Substance abuse, addiction, and overdose have become serious public health challenges in Maryland and across the country. According to the National Institute on Drug Abuse, addiction is a chronic disease characterized by drug-seeking and use that is compulsive, or difficult to control, despite harmful consequences. The initial decision to take drugs is voluntary for most people, but repeated drug use can lead to brain changes that challenge an addicted person’s self-control and interfere with their ability to resist intense urges to take drugs.
These brain changes can be persistent, which is why drug addiction is considered a "relapsing" disease—people in recovery from drug use disorders are at increased risk for returning to drug use even after years of not taking the drug. It's common for a person to relapse, but relapse doesn't mean that treatment doesn’t work. As with other chronic health conditions, treatment should be ongoing and should be adjusted based on how the patient responds. Treatment plans need to be reviewed often and modified to fit the patient’s changing needs.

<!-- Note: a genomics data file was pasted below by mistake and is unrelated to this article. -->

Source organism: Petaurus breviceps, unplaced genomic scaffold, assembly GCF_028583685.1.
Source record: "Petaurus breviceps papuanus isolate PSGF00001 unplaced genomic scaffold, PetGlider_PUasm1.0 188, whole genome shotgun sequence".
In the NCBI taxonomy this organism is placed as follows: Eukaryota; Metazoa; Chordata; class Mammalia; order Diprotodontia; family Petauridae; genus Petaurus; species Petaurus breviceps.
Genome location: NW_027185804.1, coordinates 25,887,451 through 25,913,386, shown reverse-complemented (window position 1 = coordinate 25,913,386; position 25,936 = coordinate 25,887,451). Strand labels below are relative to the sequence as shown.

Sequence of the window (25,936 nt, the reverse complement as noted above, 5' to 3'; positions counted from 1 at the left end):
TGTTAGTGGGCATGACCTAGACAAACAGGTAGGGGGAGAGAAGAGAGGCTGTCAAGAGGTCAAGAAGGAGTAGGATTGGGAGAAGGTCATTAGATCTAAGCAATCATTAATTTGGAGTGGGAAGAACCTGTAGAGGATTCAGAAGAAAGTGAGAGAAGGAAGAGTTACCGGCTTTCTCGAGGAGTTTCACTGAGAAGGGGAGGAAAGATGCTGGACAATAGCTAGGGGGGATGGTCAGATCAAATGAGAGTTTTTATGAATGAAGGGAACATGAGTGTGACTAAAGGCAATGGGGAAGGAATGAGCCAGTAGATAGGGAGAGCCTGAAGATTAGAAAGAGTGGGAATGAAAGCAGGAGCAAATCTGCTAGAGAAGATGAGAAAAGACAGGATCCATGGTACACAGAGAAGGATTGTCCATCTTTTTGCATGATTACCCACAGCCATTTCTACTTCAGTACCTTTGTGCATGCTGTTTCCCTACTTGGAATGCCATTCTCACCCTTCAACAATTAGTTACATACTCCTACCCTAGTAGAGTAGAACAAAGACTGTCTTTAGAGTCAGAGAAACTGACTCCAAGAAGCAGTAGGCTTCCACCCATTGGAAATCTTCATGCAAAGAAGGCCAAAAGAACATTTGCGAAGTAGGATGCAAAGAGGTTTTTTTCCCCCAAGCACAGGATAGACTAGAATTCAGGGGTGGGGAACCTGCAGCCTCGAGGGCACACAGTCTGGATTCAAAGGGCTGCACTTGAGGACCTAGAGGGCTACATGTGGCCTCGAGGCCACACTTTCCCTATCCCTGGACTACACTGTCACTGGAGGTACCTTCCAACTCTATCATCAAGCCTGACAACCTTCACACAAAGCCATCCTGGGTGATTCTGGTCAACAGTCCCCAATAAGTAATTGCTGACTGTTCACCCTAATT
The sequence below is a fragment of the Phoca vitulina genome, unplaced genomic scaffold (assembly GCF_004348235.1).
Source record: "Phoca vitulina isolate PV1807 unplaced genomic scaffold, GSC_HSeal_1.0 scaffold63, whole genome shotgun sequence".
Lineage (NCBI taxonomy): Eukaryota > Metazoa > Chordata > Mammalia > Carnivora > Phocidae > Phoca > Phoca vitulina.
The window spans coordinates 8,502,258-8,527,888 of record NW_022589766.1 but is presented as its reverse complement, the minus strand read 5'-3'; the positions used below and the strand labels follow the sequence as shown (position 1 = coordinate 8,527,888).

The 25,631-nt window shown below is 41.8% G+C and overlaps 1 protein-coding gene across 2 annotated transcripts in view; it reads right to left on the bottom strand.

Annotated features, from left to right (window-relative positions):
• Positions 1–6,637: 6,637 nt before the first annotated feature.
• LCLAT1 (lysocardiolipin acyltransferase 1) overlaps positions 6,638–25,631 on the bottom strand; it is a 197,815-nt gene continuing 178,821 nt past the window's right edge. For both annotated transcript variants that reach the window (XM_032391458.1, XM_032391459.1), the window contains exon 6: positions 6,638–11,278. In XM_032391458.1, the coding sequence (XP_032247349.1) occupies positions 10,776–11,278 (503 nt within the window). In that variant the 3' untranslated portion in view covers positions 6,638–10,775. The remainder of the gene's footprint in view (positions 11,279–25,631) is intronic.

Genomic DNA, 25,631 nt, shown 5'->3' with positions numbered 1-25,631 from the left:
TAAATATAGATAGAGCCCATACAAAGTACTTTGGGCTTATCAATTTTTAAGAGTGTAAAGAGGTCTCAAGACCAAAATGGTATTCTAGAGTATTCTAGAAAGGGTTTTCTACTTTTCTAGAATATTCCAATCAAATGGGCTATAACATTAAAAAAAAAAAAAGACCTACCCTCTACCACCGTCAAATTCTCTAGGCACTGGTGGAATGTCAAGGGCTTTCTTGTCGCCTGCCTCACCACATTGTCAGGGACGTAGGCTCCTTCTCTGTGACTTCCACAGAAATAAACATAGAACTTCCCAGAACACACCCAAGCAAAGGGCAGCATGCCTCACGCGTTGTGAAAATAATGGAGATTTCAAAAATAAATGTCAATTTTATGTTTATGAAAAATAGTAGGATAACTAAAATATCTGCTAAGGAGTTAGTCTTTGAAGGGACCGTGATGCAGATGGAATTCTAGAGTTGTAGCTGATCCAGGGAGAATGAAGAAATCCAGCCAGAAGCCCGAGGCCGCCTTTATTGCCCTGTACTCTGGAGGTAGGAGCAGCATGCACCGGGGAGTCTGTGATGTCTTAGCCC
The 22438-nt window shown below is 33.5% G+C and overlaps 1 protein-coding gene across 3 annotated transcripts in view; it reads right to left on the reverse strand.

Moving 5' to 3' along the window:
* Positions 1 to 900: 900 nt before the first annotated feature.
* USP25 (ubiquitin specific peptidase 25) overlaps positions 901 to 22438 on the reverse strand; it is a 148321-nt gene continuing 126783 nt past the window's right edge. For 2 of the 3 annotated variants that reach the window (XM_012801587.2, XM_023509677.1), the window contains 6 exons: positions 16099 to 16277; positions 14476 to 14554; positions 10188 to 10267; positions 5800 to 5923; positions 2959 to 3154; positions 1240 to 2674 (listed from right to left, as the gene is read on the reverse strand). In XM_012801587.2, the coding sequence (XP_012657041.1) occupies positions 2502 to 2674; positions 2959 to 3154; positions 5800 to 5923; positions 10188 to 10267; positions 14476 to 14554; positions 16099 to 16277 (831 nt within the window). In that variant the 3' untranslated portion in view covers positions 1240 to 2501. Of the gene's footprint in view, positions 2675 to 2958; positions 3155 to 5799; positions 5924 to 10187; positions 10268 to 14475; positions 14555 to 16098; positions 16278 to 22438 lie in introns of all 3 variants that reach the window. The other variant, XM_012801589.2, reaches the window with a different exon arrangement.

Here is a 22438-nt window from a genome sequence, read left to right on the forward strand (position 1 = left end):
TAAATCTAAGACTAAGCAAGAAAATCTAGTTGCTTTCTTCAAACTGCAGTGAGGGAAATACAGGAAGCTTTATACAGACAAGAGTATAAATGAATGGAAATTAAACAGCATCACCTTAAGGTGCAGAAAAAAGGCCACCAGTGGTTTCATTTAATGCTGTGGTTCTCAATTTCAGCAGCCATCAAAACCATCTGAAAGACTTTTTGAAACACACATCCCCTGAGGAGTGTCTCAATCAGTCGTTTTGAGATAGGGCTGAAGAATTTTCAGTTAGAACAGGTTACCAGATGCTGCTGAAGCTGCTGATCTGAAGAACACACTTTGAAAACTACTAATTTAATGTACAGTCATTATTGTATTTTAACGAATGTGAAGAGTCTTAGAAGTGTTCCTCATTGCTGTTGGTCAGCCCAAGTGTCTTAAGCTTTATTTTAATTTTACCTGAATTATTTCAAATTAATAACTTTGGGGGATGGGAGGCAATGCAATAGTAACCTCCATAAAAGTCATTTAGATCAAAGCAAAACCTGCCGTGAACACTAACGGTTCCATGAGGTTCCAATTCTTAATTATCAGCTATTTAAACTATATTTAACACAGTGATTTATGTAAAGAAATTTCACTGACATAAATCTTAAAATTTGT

Alcohol and drug overdose prevention
A drug overdose occurs when the body has been overloaded with prescription medications or illicit substances. Opiates, such as heroin or prescription pain pills like Percocet, affect the breathing centers of the brain. A person may develop small contracted pupils, lose unconsciousness, breathing may become erratic and shallow. Ultimately breathing may completely stop, causing a lack of oxygen to the brain and possible death. Stimulants, such as cocaine and methamphetamine, produce a brief sense of euphoria and primarily affect the brain and the heart. Seizures or strokes can occur, as well as many heart-related conditions, including irregular heart rhythms, very high blood pressure, and a heart attack. Alcohol depresses the central nervous system, leading to slurred speech, difficulty walking, lowering inhibitions leading to increased risk-taking behavior, and possible memory loss or blackouts.